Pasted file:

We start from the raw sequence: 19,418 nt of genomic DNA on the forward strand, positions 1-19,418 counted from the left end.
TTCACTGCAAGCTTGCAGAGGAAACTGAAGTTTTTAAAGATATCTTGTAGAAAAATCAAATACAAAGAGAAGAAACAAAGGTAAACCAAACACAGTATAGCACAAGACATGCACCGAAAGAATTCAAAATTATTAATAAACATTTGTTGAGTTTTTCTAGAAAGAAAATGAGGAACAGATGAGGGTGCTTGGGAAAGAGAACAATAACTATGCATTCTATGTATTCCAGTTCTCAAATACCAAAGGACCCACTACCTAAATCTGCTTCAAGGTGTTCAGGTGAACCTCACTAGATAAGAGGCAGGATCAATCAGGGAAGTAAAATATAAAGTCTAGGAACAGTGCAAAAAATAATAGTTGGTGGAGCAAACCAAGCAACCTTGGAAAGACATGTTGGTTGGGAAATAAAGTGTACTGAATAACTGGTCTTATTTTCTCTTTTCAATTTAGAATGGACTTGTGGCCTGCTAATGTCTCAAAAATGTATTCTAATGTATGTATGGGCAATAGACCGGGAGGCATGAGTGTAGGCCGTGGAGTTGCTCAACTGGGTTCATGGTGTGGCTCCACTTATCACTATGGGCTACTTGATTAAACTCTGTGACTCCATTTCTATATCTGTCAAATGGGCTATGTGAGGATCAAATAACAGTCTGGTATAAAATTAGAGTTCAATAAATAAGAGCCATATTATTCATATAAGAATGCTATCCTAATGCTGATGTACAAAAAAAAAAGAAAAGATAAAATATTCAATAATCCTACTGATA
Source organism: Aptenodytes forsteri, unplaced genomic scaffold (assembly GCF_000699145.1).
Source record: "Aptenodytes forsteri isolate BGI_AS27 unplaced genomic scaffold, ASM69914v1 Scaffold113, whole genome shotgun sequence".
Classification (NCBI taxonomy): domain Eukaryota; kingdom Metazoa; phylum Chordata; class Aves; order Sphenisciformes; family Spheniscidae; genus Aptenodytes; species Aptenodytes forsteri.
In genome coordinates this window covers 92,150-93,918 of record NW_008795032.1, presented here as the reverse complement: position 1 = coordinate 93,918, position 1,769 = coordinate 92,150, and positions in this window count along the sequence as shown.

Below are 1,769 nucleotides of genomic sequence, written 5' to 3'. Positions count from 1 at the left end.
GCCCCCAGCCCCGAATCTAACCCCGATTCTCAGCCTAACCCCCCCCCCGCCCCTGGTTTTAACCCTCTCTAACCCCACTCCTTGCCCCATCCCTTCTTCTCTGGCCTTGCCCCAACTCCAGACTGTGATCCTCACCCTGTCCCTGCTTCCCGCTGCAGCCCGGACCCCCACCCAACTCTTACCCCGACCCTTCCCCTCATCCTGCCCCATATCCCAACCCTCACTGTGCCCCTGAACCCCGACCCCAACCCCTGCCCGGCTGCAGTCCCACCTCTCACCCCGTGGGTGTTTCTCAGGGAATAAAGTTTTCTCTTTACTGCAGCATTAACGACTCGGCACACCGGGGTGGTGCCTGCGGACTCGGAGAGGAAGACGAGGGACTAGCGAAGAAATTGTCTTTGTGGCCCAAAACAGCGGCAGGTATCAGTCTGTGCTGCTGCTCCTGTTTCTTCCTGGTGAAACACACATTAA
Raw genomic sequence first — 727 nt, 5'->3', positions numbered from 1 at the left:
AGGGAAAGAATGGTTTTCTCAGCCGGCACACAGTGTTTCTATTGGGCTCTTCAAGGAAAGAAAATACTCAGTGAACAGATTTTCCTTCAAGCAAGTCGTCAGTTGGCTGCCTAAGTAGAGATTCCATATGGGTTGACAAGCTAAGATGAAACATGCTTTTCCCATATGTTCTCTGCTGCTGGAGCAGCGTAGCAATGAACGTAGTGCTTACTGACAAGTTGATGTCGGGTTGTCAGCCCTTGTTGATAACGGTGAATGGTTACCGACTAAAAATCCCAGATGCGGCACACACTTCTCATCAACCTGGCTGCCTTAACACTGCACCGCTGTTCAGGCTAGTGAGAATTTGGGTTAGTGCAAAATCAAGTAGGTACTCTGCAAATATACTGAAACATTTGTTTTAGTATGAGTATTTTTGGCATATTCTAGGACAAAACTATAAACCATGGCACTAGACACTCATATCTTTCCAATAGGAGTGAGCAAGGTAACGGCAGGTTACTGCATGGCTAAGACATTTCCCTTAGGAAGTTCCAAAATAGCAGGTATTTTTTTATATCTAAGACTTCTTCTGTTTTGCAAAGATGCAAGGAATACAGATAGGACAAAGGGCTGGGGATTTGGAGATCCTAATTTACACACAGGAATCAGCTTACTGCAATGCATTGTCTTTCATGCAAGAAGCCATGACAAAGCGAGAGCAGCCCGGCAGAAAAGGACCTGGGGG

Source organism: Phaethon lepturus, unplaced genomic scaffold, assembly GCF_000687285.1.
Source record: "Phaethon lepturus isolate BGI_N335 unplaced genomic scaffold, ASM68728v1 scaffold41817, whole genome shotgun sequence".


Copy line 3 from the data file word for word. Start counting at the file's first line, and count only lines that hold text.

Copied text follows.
Source organism: Aptenodytes forsteri, unplaced genomic scaffold (assembly GCF_000699145.1).